A step-by-step systematic analysis of typical tasks carried out by students in the field brings these issues into focus:
- Where am I on the map?
This could be labelled as “an easy task” for many of the readers of this blog. However, researchers state that this is a cognitive task which is never mastered by even professionals (Kastens, Van Esselstyn et al. 1996). Replicating “a cross on the map” digitally to indicate location is only the start of the issue.
2. Visualizing field geological data
Researchers state that adults will have difficulty in perceiving strike and dip if they do not understand the concept of horizontality (Kastens 2009; Liben and Titus 2012). During interviews with staff and students, it was indicated that strike and dip and contour lines are used to validate or invalidate geological models.
3. Visualization and extrapolation of 2D structures into the third dimension
Students can struggle with 3D visual representations such as an eye level visualization of (surface) geological data (such as the one in Figure 2) and they also have difficulty constantly “translating” 2D map representations into the third dimension as shown in Figure 1.
To address one or more of these issues, and as the first logical step, current free and available tablet application functionality was evaluated. This initial evaluation was carried out in October 2012 on two field trips to Ingleton using between participants method (different groups using different tools).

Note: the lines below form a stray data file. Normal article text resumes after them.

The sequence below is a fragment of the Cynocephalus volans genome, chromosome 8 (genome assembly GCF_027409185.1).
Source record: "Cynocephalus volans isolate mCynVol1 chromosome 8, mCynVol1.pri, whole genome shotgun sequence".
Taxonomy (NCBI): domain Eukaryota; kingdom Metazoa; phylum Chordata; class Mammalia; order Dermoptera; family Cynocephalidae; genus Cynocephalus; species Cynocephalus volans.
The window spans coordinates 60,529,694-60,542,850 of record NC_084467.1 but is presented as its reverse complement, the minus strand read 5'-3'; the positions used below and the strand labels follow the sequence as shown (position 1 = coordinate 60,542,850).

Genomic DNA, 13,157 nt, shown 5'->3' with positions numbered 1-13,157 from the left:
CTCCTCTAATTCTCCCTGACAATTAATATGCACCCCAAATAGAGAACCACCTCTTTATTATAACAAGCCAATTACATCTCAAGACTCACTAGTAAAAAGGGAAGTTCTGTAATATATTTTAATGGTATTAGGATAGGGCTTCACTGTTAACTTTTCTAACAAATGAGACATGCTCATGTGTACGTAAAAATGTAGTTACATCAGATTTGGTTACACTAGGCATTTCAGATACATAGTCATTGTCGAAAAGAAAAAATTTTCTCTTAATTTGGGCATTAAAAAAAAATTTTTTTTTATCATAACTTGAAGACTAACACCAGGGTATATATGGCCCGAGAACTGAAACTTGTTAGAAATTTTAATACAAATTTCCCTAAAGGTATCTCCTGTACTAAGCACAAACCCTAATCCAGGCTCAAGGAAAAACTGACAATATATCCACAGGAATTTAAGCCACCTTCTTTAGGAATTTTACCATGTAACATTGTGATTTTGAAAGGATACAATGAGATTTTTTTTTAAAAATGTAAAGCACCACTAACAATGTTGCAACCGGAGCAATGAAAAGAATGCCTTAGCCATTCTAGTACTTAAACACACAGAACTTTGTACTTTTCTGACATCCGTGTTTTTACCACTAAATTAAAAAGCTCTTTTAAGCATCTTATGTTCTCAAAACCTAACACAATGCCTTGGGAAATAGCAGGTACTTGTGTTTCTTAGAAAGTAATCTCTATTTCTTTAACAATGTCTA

The conclusions from the initial evaluation can be summarized as follows:
1. Current measurement-taking apps may be able to “do the job of the compass clinometers” but fail to address the spatial and conceptual difficulties.
2. Virtual earth applications such as Google Earth for tablets can make the task to “extrapolate the features into the third dimension” (Whitmeyer, Feely et al. 2009) easier as shown in Figure 1 and 2.
3. Virtual world applications such as Google Earth and augmented reality applications such as iGeology3D are limited to the available resolution of the Digital Elevation Model and other data displayed such as satellite imagery and geological data.
Cockettt, R. (2011). “Visible Geology.” Retrieved 30th March 2013, 2012, from http://app.visiblegeology.com/.
Kastens, K., S. Agrawal, et al. (2009). “How Students and Field Geologists Reason in Integrating Spatial Observations from Outcrops to Visualize a 3D Geological Structure.” International Journal of Science Education 31(3): 365-393.
Kastens, K., D. Van Esselstyn, et al. (1996). “”Where are We?” An interactive multimedia tool for helping students “translate” from maps to reality and vice versa.” Journal of Geological Education(44): 529-534.
Kastens, K. A. (2009). “Even Darwin struggled with Dip and Strike.” Retrieved 31st March, 2013, from http://serc.carleton.edu/earthandmind/posts/darwindipstrike.html.
Liben, L. S. and S. J. Titus (2012). “The importance of spatial thinking for geoscience education: Insights from the crossroads of geoscience and cognitive science.” Geological Society of America Special Papers 486: 51-70.
Whitmeyer, S., M. Feely, et al. (2009). “Visualization techniques in field geology education: A case study from western Ireland.” Geological Society of America Special Papers 461: 105-115.